Monks hid sex abuse to protect Church reputation
London Aug 10: A British inquiry has concluded that sexual abuse at two leading Roman Catholic schools in Britain was considerably higher than is reflected by conviction figures, with monks hiding allegations to protect the church's reputation.
The Independent Inquiry into Child Sexual Abuse issued a scathing report Thursday, saying that monks at Ampleforth in North Yorkshire and Downside in Somerset hid allegations of "appalling sexual abuse" against pupils as young as seven.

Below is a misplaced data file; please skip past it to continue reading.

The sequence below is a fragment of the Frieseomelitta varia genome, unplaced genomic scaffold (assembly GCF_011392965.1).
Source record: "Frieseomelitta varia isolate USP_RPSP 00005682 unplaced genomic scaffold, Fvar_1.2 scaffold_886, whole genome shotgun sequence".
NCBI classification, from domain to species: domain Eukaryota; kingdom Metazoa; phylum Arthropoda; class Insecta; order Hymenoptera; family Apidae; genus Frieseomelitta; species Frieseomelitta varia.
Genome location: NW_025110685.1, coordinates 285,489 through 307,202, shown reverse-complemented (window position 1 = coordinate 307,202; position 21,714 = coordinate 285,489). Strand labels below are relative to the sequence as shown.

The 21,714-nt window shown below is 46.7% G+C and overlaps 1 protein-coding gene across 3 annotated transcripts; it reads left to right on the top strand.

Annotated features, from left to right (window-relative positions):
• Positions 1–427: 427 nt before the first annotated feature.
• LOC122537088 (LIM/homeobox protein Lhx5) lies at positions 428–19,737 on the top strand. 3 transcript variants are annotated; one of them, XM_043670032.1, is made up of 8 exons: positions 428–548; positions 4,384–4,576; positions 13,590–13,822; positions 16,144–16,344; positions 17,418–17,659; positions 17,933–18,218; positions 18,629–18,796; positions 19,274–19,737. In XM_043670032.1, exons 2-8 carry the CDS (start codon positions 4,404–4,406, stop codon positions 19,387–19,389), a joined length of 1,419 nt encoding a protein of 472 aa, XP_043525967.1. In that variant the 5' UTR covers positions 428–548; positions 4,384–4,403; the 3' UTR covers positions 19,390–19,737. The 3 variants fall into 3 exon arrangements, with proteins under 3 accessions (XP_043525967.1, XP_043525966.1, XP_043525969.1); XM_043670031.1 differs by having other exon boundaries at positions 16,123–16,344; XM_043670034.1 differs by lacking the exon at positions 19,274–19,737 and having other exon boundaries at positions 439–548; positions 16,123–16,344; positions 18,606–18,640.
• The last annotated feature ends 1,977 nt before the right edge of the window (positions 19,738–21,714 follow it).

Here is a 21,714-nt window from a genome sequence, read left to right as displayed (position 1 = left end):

The inquiry says the schools, which are linked to the English Benedictine Congregation monasteries, were run at times by "secretive, evasive and suspicious" officials who avoided reporting misconduct.
Ten people linked to the schools have been cautioned over or convicted of sexual activity or pornography offenses, but inquiry chief Alexis Jay says "the true scale of the abuse, however, is likely to be considerably higher.